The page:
This post has been moved to the Man Cave pages, where it deserves to be.
The WordPress install is having a trouble. Is too fat.
Just trimmed database from 15Mb down to 5Mb. 😦 All images bigger than 1024px getting a slap.
Normal service as soon as possible.
Rescue came in the form of Peter, our Belgian host in both 2005 and 2011. He was ferrying Crash Course In Science about in a van with room for two more, and first stop was our pop art hotel room, oblivion and eventually eggs. This was Stewart’s first sleep since New York and I imagine you could have held a sousaphone party next to his head with no response.
A mere drive around the block to play Antwerp. On the trip we chatted with CCIS about the dying fun fairs in Sydney, Santa Cruz and New York. Our destination and default home from home – the Hotel Ibis at the train station, also used as a training ground for aspiring astronauts.
Antwerp has been kind to us over the years. Where Amsterdam has shown no interest, Antwerp has always been willing to fly us up the gravity well for a show or two. I’m not able to explain how two cities so near-by can have such different cultures, perhaps its simply the New York effect, where you have to constantly remind them that you exist. The venue was a new one and the Sunday audience was ‘discerning’ in the Spinal Tap sense – the only audience of the sort I expected to meet – male listeners from the old days – whereas most other audiences were unexpectedly diverse. Probably the only troops willing to deploy on a cold Sunday.
From Antwerp we drove on to Brussels. For Australians and Americans the distance is disturbingly small, as if a trip cross town. Brussels airport has recently been attacked with a car bomb and is currently encased in concrete and men fondling their machine guns. Belgium was the only place we passed through where the population seemed divided into cultural enclaves – probably true of France as well, but our visit there was too limited to see the evidence. It didn’t seem as if recent arrivals had integrated and one wonders what the future is for Belgium’s multi-culture.
When I book flights I book afternoons, none of this 4AM rubbish. The advantage is to sleep, the disadvantage is in airport lounges. We got to know Brussels Airport pretty well. In keeping with the whole region being HO scale the international plane to Bristol was about the size that does hops in regional NSW.
But it was at Bristol I first realised my error in scheduling entry to the UK three times. Europe is essentially laid back about people coming and going. The UK, like the USA and Australia, is paranoid as all hell. Each time we’d arrive in the UK they’d start up a fuss and bother like a child with toothache and we’d have to pull out names, dates and bits of paper to calm them down. (For the record the chances of me staying and working in the UK is the square root of fuck all, thank you.)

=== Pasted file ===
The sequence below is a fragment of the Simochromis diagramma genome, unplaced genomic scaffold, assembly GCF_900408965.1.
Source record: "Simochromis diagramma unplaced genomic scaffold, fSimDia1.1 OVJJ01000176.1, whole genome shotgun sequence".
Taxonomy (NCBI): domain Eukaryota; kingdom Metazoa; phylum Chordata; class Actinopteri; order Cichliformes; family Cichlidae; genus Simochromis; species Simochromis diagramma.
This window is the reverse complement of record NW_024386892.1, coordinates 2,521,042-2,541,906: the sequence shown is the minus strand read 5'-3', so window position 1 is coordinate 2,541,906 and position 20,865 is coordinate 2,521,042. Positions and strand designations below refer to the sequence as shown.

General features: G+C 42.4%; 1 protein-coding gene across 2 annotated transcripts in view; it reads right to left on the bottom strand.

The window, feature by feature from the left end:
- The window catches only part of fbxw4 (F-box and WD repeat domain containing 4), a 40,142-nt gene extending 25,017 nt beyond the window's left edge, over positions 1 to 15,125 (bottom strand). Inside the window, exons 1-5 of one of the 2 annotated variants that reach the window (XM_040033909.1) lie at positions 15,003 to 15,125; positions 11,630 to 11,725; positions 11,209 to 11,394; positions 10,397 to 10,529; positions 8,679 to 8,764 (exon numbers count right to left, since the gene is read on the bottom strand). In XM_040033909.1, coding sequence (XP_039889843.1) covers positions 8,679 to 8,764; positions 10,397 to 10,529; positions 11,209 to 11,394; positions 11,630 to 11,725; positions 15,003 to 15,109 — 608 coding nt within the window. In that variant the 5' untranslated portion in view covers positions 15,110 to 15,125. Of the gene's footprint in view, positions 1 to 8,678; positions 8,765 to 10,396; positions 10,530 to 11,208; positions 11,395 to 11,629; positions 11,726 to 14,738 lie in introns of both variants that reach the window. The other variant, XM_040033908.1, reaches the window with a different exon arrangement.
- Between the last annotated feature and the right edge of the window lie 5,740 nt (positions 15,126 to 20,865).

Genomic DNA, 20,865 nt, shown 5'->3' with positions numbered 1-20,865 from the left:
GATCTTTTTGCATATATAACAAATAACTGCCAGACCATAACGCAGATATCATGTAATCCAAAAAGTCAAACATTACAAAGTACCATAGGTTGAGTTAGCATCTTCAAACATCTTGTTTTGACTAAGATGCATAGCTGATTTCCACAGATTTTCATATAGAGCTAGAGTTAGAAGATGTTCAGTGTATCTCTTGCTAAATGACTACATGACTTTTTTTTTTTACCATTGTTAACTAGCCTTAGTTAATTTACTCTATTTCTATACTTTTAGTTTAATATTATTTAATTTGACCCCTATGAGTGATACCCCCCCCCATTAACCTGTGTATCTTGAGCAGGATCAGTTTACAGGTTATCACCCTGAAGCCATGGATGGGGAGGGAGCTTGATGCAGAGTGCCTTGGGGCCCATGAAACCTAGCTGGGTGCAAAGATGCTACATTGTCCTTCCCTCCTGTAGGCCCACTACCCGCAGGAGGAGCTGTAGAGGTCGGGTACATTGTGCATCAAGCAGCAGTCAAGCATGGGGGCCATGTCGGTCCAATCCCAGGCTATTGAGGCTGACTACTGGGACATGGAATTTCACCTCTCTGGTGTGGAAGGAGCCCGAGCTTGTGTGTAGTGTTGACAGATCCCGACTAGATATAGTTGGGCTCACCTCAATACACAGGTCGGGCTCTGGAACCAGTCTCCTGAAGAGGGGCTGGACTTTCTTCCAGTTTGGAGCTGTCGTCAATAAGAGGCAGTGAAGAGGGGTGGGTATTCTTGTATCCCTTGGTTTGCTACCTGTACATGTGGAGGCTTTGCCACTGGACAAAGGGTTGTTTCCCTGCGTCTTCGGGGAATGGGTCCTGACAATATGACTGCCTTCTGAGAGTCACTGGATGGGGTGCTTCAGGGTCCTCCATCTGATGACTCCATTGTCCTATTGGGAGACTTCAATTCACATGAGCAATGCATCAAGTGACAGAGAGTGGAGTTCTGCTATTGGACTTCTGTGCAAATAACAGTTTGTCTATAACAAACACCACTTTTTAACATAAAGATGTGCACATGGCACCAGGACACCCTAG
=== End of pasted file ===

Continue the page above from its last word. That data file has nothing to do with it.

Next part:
Outside the airport the cold English rain piddled on our heads as we found that no taxis would be available for 45 minutes, if that. The bus struggled through a traffic jam more suited for Los Angeles, at times by rolling over the top of cars (as much as you could work out from staring out the windows) and we got out at the wrong spot as everything was called something like Angel And Parsnips or Lady Fogbottom’s Hallway or Winking Nun Way. A second attempt by taxi inched (not centimetered) through the morass to our anxious host.
The why: along with 360 video comes 360 sound. Ambisonic, rather than surround, as it has height as well as direction – it is a sphere. Not much point unless you have speakers above and below your head – unlikely to become popular in the home on that account. More likely it will be consumed on headphones as a binaural image – there are many technical problems with that, to which I’ll return.
In VR the sound image should track/rotate with the visual image. Hasn’t been a concern until VR goggles came back into style – speakers remain fixed as your head turns, but now the image has to compensate for head movements. Some artistic issues here about composing for speakers versus phones – obviously it’s easier to just compose the one image (e.g. strings always to your front right) than to have it rotate around your head.
As with all media there’s a confused plethora of formats.
Orders: the number of divisions into which the sphere is cut. More divisions means more precision – you get better imaging if you add ‘higher’ order subdivisions. Each division needs its own sound channel.
- 0 order – mono – requires one channel
- 1st order – front-back, left-right, up-down – requires a total of four channels
- 2nd order – in between the 1st order – requires nine
- 3rd order – in between the 2nd order – requires a total 16 channels
… and so on
Most DAWs cannot handle more than 5.1. on a track: Cubase, Logic no good. Reaper, Premiere are good. Vegas?